Communicate With Your Therapist About Pending Diagnostic Changes


Pending Mental Heal Diagnostic Changes in DSM 5 Could Effect Your Treatment and Insurance Coverage

It is very hard for me to accept that our country does not provide our citizens with universal health care. I write today to tell readers of a sad reality and warn those with coverage for mental health difficulties that there is change in the wind which will alter many diagnoses, and this change may well effect your coverage. With this in mind when you understand the proposed changes, you can discuss them with your mental health provider. If you will be negatively affected, you can lobby your elected officials, asking them not to allow these changes.

Here is what is going on: In this explanation, I will try to be as clear as possible about a confusing matter. Without boring you with long words and too many details, there is a tool that is the diagnostic Bible in the mental health field, which is called the DSM ( the Diagnostic and Statistical Manual of Mental Disorders).

In the upcoming 5th edition a long existing feud, largely not known outside of the mental health field, is taking place. Here’s why: Sadly, in the mental health field academics (who do the research) and clinicians (who see and treat the patients, many also doing research) rarely consult each other. The reasons why begin in education. Usually one trains to be either an academic (devoted to research) or a clinician (devoted to face-to-face patient care, often as said, complimenting this concentration with research). Once this choice is made, totally different approaches to achieving goals are learned. This is a very unfortunate reality, leading to discord and rivalry, as respectful interaction in these fields would benefit every person, every family, and every community.

As a clinician impacted by this lack of collaboration, I can share two brief examples:

Several years ago I published a paper in a highly respected peer reviewed journal identifying five invisible and malignant patterns of emotional abuse (Rage, Enmeshment, Rejection/Abandonment, Severe Neglect, and Extreme Overprotection and Overindulgence), demonstrating that without intervention they pass from generation to generation, destroying individuals and families. Emotional abuse is always present where there is physical and sexual violence, but this paper showed that it also exists independently, eroding hope and opportunity. Anecdotally, I have seen that these cycles often morph into physical and sexual violence as generations pass. However, I have been unable to engage anyone with the data to test if my observations hold up upon their research examination. If my observations were proven accurate in this way, clinicians could say to those who are emotionally abused that unless they work toward change their lives and those of their children, and their children, are at grave risk.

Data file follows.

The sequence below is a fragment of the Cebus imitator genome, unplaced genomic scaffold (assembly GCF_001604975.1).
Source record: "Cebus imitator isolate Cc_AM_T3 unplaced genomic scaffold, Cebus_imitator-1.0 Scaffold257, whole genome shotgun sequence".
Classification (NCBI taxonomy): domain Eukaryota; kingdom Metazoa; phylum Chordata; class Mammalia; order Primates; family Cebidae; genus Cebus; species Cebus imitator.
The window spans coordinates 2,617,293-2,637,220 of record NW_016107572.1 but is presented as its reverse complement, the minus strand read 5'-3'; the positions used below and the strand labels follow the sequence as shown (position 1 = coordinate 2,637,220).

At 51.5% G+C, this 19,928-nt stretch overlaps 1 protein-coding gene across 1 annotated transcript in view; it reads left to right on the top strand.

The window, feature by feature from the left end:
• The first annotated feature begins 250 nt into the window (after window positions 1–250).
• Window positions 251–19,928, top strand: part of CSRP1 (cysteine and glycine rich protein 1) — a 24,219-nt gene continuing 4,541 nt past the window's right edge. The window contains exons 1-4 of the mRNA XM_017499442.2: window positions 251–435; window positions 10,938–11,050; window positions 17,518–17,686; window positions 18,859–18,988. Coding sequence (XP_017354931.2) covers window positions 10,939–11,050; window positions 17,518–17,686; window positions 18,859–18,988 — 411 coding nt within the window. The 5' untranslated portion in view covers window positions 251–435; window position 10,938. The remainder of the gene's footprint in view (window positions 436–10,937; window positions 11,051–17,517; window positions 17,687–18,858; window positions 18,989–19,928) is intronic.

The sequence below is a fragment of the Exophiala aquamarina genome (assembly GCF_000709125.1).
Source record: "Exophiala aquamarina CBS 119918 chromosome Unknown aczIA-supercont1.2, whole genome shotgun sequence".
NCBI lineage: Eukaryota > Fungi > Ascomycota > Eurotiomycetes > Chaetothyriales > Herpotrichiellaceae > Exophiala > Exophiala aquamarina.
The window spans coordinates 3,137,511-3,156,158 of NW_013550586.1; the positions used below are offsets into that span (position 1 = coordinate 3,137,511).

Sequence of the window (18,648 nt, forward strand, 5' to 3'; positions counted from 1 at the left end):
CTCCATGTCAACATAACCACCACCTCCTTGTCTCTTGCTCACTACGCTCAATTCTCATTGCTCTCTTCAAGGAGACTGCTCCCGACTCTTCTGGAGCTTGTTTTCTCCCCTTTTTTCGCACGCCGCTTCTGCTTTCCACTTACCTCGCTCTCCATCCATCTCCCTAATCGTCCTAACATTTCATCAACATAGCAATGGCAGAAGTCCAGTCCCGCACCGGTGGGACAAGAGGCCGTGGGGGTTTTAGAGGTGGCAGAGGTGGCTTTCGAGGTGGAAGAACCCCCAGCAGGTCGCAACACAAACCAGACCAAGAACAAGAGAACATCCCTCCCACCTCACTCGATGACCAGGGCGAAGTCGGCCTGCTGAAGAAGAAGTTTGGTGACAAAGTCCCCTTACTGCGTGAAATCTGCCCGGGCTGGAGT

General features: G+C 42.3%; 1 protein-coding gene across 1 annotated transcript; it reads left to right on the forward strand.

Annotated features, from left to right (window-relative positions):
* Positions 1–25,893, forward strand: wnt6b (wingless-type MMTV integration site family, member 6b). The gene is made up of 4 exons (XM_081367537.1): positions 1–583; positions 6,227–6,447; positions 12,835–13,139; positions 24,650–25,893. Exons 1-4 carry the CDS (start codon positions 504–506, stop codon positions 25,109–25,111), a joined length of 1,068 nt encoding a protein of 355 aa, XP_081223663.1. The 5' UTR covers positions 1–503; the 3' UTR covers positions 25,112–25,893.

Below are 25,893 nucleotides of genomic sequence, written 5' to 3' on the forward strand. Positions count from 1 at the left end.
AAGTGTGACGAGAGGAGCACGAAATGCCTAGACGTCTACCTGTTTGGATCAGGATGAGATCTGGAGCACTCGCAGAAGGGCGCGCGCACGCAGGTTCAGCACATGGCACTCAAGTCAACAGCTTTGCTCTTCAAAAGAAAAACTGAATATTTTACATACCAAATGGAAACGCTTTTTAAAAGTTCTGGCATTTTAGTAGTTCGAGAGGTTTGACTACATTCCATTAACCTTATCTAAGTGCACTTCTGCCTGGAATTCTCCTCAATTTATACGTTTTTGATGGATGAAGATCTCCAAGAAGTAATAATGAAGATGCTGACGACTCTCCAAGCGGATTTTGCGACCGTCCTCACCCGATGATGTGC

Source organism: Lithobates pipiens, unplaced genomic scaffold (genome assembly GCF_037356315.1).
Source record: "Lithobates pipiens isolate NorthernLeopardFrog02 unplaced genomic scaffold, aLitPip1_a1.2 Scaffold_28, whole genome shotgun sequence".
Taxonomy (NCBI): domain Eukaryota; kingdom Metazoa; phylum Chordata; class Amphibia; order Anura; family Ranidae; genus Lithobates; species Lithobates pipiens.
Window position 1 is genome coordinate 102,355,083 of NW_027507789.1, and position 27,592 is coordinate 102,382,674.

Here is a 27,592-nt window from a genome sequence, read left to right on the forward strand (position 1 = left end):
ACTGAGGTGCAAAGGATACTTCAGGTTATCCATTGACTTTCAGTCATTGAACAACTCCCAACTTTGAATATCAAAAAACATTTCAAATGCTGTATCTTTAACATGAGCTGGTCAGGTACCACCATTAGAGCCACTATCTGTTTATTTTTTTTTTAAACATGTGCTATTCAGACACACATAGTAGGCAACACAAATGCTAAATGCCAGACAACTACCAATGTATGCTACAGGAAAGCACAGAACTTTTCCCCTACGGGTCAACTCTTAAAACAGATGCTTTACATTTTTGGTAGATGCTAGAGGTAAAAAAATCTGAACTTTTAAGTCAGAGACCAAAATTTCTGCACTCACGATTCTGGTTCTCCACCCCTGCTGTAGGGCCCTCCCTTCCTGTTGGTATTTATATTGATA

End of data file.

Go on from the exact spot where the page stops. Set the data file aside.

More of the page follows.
The second example of this discord involves a young teenage patient I treated, while she was still a minor. This lovely and talented artist was referred by a clinical psychiatrist at a teaching hospital. Within a few weeks it became clear that my patient’s mother was being destroyed by the life style her husband insisted upon, and that she used the "illness" of their daughter, to keep him from leaving her. What she did not realize is that her husband thrived on her pleas for kindness and involvement, her ongoing misery, and their daughter's "illness" --  and that he was determined to avoid divorce and subsequent pressure for a commitment to one of his other women.

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